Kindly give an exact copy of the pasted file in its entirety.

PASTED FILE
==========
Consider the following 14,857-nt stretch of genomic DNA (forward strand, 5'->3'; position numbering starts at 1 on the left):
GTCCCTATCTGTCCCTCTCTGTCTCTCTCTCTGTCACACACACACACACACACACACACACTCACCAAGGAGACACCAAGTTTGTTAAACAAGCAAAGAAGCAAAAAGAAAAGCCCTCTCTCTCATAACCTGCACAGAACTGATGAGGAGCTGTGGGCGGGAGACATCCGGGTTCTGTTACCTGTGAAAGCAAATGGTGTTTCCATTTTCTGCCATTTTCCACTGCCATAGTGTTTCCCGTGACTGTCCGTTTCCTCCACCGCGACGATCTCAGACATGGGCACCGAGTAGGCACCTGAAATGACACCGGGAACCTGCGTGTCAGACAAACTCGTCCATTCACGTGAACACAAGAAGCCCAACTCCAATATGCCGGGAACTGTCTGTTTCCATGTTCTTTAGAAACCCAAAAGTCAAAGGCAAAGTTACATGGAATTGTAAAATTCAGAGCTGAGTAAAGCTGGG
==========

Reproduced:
Consider the following 14,857-nt stretch of genomic DNA (forward strand, 5'->3'; position numbering starts at 1 on the left):
GTCCCTATCTGTCCCTCTCTGTCTCTCTCTCTGTCACACACACACACACACACACACACACTCACCAAGGAGACACCAAGTTTGTTAAACAAGCAAAGAAGCAAAAAGAAAAGCCCTCTCTCTCATAACCTGCACAGAACTGATGAGGAGCTGTGGGCGGGAGACATCCGGGTTCTGTTACCTGTGAAAGCAAATGGTGTTTCCATTTTCTGCCATTTTCCACTGCCATAGTGTTTCCCGTGACTGTCCGTTTCCTCCACCGCGACGATCTCAGACATGGGCACCGAGTAGGCACCTGAAATGACACCGGGAACCTGCGTGTCAGACAAACTCGTCCATTCACGTGAACACAAGAAGCCCAACTCCAATATGCCGGGAACTGTCTGTTTCCATGTTCTTTAGAAACCCAAAAGTCAAAGGCAAAGTTACATGGAATTGTAAAATTCAGAGCTGAGTAAAGCTGGG